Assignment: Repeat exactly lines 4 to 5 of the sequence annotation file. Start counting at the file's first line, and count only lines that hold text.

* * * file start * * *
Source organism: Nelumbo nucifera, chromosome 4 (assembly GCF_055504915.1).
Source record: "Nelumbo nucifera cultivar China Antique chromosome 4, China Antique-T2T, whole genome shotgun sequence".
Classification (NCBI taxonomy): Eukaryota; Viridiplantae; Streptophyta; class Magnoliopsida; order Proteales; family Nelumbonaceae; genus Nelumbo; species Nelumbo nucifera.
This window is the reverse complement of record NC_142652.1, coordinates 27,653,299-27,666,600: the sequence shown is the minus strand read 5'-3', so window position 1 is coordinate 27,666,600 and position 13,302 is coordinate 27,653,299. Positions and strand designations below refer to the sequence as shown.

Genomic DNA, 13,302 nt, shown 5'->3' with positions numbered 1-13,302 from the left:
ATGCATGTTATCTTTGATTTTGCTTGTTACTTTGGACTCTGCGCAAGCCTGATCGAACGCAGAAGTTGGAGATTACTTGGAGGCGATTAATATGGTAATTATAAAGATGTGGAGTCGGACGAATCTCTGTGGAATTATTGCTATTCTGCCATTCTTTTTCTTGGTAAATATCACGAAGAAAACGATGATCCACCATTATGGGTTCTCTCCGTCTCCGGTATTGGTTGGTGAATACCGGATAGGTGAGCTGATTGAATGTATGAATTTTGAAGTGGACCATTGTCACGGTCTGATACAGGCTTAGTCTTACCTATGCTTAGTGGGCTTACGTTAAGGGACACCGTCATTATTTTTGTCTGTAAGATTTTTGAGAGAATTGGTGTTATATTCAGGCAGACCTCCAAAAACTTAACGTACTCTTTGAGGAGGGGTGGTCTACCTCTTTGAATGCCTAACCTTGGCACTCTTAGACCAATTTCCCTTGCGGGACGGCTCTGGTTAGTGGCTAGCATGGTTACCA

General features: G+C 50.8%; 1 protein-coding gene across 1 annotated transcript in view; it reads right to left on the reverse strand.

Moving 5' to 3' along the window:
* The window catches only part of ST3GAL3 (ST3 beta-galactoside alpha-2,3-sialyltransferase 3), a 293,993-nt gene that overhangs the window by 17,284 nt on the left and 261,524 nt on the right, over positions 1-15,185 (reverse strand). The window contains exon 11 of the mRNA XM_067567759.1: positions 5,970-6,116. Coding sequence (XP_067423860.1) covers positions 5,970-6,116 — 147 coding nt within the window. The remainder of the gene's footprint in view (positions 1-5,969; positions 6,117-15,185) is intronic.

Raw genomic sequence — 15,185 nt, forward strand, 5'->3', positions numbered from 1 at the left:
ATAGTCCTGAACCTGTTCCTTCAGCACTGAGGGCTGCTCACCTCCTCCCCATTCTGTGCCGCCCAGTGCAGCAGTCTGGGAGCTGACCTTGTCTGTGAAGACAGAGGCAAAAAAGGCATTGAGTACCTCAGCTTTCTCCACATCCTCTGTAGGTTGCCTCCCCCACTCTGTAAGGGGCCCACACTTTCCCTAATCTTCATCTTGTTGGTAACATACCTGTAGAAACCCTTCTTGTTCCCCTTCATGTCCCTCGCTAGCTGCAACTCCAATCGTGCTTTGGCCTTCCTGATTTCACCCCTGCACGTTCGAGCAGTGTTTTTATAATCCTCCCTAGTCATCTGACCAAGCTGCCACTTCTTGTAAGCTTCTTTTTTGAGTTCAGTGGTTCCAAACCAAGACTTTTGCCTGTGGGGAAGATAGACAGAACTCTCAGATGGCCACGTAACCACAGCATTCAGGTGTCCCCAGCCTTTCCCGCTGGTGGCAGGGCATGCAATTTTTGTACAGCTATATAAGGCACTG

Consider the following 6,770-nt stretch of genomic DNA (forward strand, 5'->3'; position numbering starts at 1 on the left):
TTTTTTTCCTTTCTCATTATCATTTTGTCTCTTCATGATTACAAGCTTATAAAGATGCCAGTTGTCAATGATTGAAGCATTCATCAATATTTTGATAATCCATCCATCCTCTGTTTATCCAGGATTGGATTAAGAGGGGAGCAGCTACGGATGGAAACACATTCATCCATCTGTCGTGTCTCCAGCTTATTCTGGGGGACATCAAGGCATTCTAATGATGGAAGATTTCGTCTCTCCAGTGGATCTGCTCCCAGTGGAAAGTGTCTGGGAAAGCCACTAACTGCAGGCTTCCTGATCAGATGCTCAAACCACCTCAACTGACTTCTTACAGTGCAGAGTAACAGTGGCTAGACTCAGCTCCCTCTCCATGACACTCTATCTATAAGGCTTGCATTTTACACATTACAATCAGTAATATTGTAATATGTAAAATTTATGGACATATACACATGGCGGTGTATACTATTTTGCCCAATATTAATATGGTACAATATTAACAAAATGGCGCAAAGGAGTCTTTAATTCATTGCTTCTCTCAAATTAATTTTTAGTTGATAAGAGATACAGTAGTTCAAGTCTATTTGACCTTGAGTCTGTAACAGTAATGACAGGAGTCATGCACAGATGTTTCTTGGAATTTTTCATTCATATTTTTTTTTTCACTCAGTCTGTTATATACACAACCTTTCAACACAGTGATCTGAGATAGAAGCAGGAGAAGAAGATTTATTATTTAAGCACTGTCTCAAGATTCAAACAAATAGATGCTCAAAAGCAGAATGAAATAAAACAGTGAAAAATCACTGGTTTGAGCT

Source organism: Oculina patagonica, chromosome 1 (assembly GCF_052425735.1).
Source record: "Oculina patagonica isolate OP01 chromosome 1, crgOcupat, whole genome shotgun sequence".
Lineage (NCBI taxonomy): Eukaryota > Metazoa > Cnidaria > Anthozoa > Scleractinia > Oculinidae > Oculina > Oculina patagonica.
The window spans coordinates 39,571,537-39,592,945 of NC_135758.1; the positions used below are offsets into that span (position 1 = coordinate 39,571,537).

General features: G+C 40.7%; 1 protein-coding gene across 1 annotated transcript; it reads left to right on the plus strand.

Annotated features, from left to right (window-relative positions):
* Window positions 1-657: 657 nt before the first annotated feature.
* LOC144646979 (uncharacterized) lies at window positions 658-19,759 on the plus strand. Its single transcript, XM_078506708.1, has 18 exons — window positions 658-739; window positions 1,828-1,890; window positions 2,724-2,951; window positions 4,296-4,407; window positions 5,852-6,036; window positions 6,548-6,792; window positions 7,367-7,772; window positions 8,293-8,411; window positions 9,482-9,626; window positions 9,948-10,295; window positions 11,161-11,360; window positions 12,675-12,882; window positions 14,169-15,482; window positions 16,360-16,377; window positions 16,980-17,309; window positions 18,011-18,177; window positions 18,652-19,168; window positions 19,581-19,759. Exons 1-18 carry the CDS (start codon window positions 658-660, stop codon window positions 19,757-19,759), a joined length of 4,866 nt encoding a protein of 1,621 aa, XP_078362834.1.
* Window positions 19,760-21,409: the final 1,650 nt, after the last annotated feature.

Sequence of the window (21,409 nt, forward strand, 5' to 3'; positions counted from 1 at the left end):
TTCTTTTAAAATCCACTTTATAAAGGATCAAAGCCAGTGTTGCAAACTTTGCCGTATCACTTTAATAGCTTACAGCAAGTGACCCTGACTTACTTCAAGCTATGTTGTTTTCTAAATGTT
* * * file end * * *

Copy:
This window is the reverse complement of record NC_142652.1, coordinates 27,653,299-27,666,600: the sequence shown is the minus strand read 5'-3', so window position 1 is coordinate 27,666,600 and position 13,302 is coordinate 27,653,299. Positions and strand designations below refer to the sequence as shown.

Genomic DNA, 13,302 nt, shown 5'->3' with positions numbered 1-13,302 from the left: